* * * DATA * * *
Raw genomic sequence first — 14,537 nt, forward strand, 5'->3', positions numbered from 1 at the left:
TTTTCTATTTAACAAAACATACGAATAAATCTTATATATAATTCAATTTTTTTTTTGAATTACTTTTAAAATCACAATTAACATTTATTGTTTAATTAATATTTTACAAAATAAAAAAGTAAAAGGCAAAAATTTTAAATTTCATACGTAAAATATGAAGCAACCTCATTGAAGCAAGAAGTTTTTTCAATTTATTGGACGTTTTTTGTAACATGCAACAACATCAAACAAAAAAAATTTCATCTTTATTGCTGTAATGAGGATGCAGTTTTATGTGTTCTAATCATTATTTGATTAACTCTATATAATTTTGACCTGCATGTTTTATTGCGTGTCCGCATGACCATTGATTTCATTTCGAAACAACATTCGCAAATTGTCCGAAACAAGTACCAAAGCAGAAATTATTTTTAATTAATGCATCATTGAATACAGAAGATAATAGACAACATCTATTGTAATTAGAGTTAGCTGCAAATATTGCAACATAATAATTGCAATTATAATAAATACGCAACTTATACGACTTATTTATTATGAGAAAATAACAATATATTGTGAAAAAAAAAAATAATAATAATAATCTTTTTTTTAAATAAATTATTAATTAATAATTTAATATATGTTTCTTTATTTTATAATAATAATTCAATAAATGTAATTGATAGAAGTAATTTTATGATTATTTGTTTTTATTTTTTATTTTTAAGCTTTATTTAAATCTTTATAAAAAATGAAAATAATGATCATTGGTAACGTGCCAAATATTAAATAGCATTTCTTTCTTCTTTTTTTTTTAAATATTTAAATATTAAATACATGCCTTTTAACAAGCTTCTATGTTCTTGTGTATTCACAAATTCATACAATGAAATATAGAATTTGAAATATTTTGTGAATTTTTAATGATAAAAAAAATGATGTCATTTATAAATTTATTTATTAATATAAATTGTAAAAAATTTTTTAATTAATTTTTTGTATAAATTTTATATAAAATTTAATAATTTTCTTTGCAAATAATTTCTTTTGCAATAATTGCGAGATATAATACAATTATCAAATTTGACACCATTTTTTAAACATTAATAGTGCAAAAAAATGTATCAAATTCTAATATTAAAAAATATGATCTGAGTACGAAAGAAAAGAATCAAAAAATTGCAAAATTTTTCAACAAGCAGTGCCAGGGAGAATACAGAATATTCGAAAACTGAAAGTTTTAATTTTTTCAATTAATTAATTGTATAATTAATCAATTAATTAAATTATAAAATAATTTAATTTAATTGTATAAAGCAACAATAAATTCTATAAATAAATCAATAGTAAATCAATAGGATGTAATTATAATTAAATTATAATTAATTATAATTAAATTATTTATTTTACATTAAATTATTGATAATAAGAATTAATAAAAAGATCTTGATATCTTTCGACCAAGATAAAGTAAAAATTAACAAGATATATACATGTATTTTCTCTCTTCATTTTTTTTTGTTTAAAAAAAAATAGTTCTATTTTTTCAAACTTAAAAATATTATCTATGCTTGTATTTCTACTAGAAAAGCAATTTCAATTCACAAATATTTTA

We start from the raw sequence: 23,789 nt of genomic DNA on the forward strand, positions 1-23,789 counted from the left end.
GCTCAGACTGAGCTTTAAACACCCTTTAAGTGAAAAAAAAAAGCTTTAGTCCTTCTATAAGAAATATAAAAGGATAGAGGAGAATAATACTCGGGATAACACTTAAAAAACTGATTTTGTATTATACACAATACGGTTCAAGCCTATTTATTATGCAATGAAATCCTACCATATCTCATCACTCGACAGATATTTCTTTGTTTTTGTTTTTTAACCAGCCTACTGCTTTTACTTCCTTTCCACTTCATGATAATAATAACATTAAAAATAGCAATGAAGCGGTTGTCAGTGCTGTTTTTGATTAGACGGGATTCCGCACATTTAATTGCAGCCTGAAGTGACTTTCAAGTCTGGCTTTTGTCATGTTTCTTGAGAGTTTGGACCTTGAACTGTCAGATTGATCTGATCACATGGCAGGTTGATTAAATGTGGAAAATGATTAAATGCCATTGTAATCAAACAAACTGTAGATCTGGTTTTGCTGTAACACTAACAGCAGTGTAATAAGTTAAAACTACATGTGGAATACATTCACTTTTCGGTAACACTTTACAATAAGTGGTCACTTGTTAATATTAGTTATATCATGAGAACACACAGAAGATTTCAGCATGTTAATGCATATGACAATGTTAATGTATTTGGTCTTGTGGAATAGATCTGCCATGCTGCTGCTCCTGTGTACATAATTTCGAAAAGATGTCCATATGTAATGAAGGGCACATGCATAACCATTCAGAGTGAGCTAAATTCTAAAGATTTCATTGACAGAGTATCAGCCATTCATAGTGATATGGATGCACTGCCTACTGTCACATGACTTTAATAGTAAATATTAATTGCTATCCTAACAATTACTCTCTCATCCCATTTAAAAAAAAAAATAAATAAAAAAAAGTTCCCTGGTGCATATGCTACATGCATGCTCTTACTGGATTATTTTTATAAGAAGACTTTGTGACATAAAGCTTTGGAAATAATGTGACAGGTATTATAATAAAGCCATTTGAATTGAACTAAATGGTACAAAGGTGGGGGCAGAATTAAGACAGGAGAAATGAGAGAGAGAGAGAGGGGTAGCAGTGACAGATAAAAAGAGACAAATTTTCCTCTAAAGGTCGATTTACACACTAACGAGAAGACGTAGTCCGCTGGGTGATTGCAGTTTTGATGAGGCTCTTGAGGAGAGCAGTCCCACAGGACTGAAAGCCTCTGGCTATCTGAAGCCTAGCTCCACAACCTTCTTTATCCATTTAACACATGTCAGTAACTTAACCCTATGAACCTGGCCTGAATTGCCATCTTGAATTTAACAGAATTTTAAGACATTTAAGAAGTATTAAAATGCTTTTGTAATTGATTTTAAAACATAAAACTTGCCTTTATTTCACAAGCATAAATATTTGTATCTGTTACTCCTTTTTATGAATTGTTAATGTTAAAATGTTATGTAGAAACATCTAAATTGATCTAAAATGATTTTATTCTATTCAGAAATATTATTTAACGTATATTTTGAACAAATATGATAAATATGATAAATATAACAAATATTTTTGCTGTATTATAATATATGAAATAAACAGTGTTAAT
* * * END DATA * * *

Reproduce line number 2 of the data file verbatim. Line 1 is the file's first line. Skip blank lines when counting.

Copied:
TTTTCTATTTAACAAAACATACGAATAAATCTTATATATAATTCAATTTTTTTTTTGAATTACTTTTAAAATCACAATTAACATTTATTGTTTAATTAATATTTTACAAAATAAAAAAGTAAAAGGCAAAAATTTTAAATTTCATACGTAAAATATGAAGCAACCTCATTGAAGCAAGAAGTTTTTTCAATTTATTGGACGTTTTTTGTAACATGCAACAACATCAAACAAAAAAAATTTCATCTTTATTGCTGTAATGAGGATGCAGTTTTATGTGTTCTAATCATTATTTGATTAACTCTATATAATTTTGACCTGCATGTTTTATTGCGTGTCCGCATGACCATTGATTTCATTTCGAAACAACATTCGCAAATTGTCCGAAACAAGTACCAAAGCAGAAATTATTTTTAATTAATGCATCATTGAATACAGAAGATAATAGACAACATCTATTGTAATTAGAGTTAGCTGCAAATATTGCAACATAATAATTGCAATTATAATAAATACGCAACTTATACGACTTATTTATTATGAGAAAATAACAATATATTGTGAAAAAAAAAAATAATAATAATAATCTTTTTTTTAAATAAATTATTAATTAATAATTTAATATATGTTTCTTTATTTTATAATAATAATTCAATAAATGTAATTGATAGAAGTAATTTTATGATTATTTGTTTTTATTTTTTATTTTTAAGCTTTATTTAAATCTTTATAAAAAATGAAAATAATGATCATTGGTAACGTGCCAAATATTAAATAGCATTTCTTTCTTCTTTTTTTTTTAAATATTTAAATATTAAATACATGCCTTTTAACAAGCTTCTATGTTCTTGTGTATTCACAAATTCATACAATGAAATATAGAATTTGAAATATTTTGTGAATTTTTAATGATAAAAAAAATGATGTCATTTATAAATTTATTTATTAATATAAATTGTAAAAAATTTTTTAATTAATTTTTTGTATAAATTTTATATAAAATTTAATAATTTTCTTTGCAAATAATTTCTTTTGCAATAATTGCGAGATATAATACAATTATCAAATTTGACACCATTTTTTAAACATTAATAGTGCAAAAAAATGTATCAAATTCTAATATTAAAAAATATGATCTGAGTACGAAAGAAAAGAATCAAAAAATTGCAAAATTTTTCAACAAGCAGTGCCAGGGAGAATACAGAATATTCGAAAACTGAAAGTTTTAATTTTTTCAATTAATTAATTGTATAATTAATCAATTAATTAAATTATAAAATAATTTAATTTAATTGTATAAAGCAACAATAAATTCTATAAATAAATCAATAGTAAATCAATAGGATGTAATTATAATTAAATTATAATTAATTATAATTAAATTATTTATTTTACATTAAATTATTGATAATAAGAATTAATAAAAAGATCTTGATATCTTTCGACCAAGATAAAGTAAAAATTAACAAGATATATACATGTATTTTCTCTCTTCATTTTTTTTTGTTTAAAAAAAAATAGTTCTATTTTTTCAAACTTAAAAATATTATCTATGCTTGTATTTCTACTAGAAAAGCAATTTCAATTCACAAATATTTTA